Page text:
But, as Weigel said above, albeit more Postily, the internet doesn’t often emerge in the middle of events that require commuting and pants. There are some exceptions, granted—like people waving placards with current memes on them to make sure you know that you don’t have to take them seriously, or a GOP rally, where reality and internet fantasias converge on a point behind the podium, and there is almost always at least one subscriber per lead-brained conspiracy hashtag—but, generally, as a reporter and as a human being, you have to push someone to start sounding like they live on the internet.
Maybe it’s having nothing between their heads and the sky that makes them ashamed to shout Pokémon Go To The Polls, either sincerely or derisively, in full view of God or people who might know their parents. Maybe it’s just the collective understanding that any conversation that begins with requiring an understanding of the current state of online has already spiked to a 70 percent chance of failure. Either way, the truism we all innately understood the first time we logged onto the internet remains: people are different people behind keyboards than they are behind nothing. The thing that motivates you to show someone up online is always vastly less important than the thing that makes you show up at all in real life.
So Kamala Harris might tell Ellen DeGeneres that she has moves like Jagger and then stand up and demonstrate having moves like Jagger to a clip of “Moves Like Jagger,” and you will wonder if she actually likes that song, or if it tested well, or if everything is just going to be terminally lame from now on, even as you’re witnessing 100 different animated gifs of an event that hasn’t even concluded spill down your social media feed and making you wonder if this is what happens when The Matrix is built by the Ann Taylor Loft, and it will absolutely suck, and it will be really, really hard not to dunk on it, and even harder to tie it to criminal justice reform in a way that doesn’t seem insanely petty, and it will be almost impossible for it to be important that you do.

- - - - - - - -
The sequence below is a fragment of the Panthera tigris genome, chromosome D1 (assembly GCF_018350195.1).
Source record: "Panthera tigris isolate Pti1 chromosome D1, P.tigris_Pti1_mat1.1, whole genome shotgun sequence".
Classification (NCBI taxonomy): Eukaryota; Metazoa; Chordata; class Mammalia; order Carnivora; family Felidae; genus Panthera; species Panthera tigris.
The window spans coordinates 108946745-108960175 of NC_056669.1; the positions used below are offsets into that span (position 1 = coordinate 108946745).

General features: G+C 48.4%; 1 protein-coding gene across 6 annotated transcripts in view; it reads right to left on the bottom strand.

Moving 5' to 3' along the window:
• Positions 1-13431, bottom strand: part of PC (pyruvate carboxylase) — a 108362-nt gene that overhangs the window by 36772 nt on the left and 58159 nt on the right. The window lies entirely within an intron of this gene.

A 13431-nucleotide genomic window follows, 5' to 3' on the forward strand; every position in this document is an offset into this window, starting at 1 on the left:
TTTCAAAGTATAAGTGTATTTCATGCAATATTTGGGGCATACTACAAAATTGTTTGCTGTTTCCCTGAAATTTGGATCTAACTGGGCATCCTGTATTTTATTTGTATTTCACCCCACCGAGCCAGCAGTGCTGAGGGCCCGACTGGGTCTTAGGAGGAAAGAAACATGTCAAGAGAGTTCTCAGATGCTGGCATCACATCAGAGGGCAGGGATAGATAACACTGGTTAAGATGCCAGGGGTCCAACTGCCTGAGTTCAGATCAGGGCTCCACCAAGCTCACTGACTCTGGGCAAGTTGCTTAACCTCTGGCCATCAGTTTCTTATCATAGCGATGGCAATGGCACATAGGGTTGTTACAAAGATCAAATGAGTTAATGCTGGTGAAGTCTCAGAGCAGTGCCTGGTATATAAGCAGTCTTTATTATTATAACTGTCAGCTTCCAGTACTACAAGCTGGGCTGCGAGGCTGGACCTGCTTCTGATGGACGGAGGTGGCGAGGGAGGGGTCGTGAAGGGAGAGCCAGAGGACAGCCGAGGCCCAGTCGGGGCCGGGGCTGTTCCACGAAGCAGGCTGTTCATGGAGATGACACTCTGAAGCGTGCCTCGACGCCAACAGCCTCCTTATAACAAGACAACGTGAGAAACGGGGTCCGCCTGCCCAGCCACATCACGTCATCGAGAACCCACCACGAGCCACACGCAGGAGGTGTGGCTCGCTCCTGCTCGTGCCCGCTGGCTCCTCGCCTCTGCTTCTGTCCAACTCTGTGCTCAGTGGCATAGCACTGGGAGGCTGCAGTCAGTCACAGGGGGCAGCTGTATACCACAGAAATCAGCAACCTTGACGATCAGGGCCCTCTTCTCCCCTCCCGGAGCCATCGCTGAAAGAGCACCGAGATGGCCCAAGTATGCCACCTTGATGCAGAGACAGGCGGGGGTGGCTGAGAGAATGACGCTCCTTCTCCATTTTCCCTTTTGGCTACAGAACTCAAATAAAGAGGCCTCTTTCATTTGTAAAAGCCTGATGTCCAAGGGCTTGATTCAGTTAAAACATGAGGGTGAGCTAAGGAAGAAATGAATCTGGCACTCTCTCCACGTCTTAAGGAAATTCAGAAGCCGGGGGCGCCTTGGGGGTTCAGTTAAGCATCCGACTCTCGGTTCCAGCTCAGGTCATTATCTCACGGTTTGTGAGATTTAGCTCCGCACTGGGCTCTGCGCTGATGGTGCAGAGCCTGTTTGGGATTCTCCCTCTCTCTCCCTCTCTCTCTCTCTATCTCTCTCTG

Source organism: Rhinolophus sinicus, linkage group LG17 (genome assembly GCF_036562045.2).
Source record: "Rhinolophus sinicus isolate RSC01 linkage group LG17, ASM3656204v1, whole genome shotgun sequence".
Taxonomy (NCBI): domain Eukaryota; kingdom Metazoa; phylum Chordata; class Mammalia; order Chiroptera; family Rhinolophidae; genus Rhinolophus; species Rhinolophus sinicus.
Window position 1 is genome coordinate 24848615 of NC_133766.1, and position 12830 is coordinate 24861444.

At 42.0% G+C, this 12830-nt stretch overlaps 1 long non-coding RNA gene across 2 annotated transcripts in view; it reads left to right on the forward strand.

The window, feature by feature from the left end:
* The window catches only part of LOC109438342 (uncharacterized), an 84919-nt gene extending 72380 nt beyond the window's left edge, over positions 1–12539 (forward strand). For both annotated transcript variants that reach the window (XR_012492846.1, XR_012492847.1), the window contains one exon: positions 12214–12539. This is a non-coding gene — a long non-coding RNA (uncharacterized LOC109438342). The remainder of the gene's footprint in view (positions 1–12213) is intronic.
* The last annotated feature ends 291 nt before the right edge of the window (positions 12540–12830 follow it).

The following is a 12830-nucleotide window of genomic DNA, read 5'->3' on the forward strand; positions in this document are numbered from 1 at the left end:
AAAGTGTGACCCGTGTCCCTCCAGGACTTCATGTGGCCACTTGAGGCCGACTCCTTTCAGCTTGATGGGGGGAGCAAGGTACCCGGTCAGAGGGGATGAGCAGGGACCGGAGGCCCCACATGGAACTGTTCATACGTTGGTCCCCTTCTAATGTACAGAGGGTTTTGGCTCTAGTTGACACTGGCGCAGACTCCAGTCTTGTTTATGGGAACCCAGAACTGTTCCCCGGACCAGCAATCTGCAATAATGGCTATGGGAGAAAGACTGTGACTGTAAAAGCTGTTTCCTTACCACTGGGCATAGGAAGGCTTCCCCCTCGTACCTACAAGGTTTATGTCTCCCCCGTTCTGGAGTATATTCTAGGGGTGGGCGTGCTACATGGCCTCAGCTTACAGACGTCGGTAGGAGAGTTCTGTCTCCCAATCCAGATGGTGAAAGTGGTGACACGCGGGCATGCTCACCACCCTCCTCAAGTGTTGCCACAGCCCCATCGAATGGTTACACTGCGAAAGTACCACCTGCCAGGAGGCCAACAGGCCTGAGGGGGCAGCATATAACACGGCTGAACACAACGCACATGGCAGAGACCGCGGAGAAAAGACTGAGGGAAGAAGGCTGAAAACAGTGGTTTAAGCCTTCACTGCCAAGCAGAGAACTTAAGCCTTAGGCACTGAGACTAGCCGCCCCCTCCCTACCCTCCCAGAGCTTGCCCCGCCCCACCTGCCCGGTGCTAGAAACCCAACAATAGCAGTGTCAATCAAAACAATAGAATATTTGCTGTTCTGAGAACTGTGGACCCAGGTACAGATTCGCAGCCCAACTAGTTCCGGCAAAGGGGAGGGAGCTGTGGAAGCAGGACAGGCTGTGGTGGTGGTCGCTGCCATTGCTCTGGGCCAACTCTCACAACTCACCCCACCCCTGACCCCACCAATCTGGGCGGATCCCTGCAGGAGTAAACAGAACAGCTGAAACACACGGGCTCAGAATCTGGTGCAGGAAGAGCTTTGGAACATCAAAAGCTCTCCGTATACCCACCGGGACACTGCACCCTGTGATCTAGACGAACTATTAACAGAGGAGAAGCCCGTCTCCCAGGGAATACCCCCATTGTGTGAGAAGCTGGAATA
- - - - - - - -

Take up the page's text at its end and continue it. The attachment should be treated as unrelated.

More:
It won’t be real, and it won’t be why anyone’s at the rally—and it won’t be why anyone is not, any more than Bernie Sanders’ condor-like wingspan accidentally obstructing a female panelist on a talk show is the reason why there aren’t more people at his speech wearing White House/Black Market. This internet is shitty and tedious and awful, but this election, like all elections, is still outside and out loud and door-to-door and especially face-to-face, and even when the collective wisdom of the digital crowd virally declares that This Candidate Moment Is Everything, you still do not need to Be Here For It.